Vitamin D linked to heart health in black youths

By Lorraine Heller

- Last updated on GMT

Related tags Vitamin d

A new study finds that vitamin D could help protect and promote cardiovascular health in black teenagers, prompting the researchers to call for higher daily intake levels of the vitamin in this population group.

The study, which is due to be published in the October issue of the Journal of Clinical Endocrinology & Metabolism, ​found that 2,000 IU of vitamin D per day could help decrease arterial stiffness by optimizing vitamin D status.

"While we think of the sun as providing humans with most of our body's requirements of vitamin D, 95 percent of the 44 black teenagers living in sunny Georgia who took part in this study were classified as vitamin D deficient," ​said Yanbin Dong, MD, PhD, of the Medical College of Georgia in Augusta and lead author of the study.

"Our study shows that vitamin D supplementation may improve cardiovascular health in black teens who don't get enough vitamin D from their diet and sun exposure."

The current recommended dietary adequate intake (AI) of vitamin D is 200 IU/day, but in October 2008 the American Academy of Pediatrics increased their recommendation for vitamin D intake for children and adolescents to 400 IU/day.

The authors highlight findings from previous research, which suggest that 1,000 to 2,000 IU is necessary to meet the body’s needs of vitamin D for most people.

Their study aimed to test whether 2,000 IU was an effective dose to improve vitamin D status in black teenagers, and to determine whether this would have any heart benefits.


The study recruited 44 black teenagers aged 15 to 18 who were randomly assigned to receive either 400 IU of vitamin D per day (control group) or 2,000 IU of vitamin D per day for 16 weeks.

Tests conducted at baseline, 4, 6 and 16 weeks included urine, height, weight, BMI, and fasting blood. Total body scans and blood pressure measurements were also conducted at the start and end of the trial.

The researchers also measured arterial stiffness using pulse wave velocity (PWV), a non-invasive procedure where a pulse is emitted at two arterial sites. The pulse's transit time and distance travelled is said to help researchers reliably calculate arterial stiffness.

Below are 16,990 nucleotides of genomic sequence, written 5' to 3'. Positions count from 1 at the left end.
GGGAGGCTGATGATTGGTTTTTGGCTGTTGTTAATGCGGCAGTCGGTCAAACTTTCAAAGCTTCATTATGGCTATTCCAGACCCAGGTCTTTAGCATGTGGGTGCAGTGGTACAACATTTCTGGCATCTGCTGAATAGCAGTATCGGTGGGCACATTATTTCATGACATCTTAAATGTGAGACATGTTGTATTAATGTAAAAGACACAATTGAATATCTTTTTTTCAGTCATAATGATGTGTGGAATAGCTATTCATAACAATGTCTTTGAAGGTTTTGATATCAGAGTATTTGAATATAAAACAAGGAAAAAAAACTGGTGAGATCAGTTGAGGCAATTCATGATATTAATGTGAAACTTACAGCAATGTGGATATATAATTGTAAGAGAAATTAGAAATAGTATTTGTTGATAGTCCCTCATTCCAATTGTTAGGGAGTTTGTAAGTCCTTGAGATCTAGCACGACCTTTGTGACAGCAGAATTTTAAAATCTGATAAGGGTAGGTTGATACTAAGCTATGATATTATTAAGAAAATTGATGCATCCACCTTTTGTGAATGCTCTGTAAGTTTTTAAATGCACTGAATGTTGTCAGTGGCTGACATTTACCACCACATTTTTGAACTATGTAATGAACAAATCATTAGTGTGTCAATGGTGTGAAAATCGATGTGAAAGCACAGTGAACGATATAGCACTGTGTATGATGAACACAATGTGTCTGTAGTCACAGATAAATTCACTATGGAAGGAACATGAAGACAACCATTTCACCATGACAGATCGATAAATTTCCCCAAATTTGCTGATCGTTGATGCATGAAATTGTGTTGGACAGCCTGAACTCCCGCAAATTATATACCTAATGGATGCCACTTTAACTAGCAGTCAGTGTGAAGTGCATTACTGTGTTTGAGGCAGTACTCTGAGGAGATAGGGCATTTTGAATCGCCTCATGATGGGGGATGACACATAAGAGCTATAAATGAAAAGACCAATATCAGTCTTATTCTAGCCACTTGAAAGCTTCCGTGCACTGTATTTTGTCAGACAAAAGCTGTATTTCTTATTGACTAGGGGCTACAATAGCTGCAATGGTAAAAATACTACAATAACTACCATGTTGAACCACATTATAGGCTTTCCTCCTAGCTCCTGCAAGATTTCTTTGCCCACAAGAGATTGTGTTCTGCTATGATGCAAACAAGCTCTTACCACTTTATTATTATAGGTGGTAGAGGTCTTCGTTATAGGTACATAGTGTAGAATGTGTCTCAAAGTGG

Vitamin D status was also measured, with deficiency classified as 25(OH)D ≤50 nmol/L, and vitamin D sufficiency as 25(OH)D ≥75 nmol/L, and insufficiency as >50 to <75 nmol/L.


The researchers reported that those participants taking 400 IU of vitamin D per day did not achieve vitamin D sufficiency, while those who took 2,000 IU of vitamin D per day on average became vitamin D sufficient.

In addition, carotid-femoral PWV increased from baseline (5.38±0.53 m/s) to posttest (5.71±0.75 m/s) in the control group, whereas in the experimental group carotid-femoral PWV decreased from baseline (5.41±0.73 m/s) to posttest (5.33±0.79 m/s) (p=0.031).

“Our data suggest that supplementation of vitamin D could offer a means to elicit favorable functional alterations in the arterial system and in cardiovascular function in general,”​ said the researchers, but they highlighted that their data may be limited by the single-blinded study design.

“The present study indicates that the current AI of vitamin D should be revised upward in black youth. Of importance, atherosclerosis begins in youth, and therefore primary prevention of atherosclerosis should begin in adolescence,”​ they concluded.


A 16-week randomized clinical trial of 2,000 IU daily vitamin D3 1 supplementation in black youth: 25-hydroxyvitamin D, adiposity, and arterial stiffness
Journal of Clinical Endocrinology & Metabolism, ​to be published October 2010

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